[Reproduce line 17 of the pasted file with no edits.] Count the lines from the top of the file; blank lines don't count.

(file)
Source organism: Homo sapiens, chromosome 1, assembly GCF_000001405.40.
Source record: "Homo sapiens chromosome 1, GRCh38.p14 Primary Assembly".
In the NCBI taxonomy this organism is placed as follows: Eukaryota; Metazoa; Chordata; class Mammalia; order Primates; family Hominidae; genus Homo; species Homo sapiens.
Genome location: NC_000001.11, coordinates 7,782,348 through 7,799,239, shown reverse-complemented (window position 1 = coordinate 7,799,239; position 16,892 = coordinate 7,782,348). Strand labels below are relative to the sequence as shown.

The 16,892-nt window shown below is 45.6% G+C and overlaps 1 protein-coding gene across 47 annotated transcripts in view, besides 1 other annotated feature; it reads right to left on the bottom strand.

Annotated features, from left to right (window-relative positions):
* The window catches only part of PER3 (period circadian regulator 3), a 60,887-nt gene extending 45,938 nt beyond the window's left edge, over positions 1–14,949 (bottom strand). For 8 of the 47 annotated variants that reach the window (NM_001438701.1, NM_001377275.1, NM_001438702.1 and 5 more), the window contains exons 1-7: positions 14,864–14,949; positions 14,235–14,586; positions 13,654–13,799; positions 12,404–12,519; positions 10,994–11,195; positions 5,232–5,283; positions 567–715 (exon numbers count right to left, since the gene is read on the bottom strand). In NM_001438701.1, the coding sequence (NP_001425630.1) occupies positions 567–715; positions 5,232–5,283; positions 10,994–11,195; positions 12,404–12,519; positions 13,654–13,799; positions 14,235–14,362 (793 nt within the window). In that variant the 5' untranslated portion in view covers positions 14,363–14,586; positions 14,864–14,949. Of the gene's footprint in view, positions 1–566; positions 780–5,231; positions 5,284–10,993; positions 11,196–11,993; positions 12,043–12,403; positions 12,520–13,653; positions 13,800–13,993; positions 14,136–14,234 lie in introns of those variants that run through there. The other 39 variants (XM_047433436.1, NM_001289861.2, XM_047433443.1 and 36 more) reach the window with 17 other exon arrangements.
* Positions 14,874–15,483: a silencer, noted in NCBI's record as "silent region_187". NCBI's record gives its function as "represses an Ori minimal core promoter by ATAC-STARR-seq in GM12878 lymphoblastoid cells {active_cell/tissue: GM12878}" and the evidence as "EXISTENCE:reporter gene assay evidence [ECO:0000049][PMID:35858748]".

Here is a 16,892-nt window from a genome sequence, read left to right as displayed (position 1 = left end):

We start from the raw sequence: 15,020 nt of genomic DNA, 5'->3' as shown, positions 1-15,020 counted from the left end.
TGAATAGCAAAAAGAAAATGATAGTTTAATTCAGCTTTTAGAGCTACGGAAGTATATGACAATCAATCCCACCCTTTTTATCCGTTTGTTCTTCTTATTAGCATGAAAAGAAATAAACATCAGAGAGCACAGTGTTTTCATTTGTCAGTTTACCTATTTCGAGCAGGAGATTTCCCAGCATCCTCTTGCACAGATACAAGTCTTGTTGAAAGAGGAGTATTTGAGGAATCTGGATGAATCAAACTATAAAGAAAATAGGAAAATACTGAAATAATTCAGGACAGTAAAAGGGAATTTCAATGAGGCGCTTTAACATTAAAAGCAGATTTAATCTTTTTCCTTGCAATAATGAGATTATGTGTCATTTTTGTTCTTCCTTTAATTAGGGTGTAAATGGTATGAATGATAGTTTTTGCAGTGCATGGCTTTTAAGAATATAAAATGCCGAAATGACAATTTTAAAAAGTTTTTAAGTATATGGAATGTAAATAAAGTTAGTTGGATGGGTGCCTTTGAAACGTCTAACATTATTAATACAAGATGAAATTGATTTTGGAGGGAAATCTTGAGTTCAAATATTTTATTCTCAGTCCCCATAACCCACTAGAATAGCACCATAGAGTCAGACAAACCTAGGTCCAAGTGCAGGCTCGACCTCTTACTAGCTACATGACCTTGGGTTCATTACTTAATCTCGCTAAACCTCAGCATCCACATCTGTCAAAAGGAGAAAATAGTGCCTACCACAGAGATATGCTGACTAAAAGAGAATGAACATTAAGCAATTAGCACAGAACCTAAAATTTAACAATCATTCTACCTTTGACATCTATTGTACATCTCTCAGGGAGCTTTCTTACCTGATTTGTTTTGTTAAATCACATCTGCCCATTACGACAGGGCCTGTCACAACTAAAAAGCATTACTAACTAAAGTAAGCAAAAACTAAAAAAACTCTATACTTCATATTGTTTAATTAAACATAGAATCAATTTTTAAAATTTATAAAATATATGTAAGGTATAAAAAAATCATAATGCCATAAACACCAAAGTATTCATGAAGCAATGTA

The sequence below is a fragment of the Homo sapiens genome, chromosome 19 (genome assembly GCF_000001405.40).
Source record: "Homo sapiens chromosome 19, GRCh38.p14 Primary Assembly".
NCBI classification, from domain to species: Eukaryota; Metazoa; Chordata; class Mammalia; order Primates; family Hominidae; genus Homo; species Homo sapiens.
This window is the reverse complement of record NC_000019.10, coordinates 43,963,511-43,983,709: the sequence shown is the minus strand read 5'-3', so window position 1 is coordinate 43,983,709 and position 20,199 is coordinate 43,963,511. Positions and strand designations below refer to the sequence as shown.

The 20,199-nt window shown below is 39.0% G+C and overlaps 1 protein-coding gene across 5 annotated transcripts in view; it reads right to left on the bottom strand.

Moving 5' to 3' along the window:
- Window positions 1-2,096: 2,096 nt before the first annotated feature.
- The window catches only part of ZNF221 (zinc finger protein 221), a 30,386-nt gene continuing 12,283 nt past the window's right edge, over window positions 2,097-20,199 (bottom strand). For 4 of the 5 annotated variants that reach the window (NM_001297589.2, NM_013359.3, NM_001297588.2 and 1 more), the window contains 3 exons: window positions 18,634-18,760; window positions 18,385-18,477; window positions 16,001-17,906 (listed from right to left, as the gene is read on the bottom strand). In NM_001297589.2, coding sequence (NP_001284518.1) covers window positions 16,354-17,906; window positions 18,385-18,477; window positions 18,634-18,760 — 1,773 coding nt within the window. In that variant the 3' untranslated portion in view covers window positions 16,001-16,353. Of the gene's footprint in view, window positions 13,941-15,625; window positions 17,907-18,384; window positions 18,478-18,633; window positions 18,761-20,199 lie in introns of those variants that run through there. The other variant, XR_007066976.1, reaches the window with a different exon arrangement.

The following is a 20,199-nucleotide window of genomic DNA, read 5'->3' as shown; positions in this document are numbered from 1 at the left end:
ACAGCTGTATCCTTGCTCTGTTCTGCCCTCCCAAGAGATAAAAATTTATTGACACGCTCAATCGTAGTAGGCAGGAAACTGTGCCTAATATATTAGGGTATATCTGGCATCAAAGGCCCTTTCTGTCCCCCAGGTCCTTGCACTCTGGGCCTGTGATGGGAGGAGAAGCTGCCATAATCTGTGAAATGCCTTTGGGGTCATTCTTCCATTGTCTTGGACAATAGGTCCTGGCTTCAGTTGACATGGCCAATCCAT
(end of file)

Moving 5' to 3' along the window: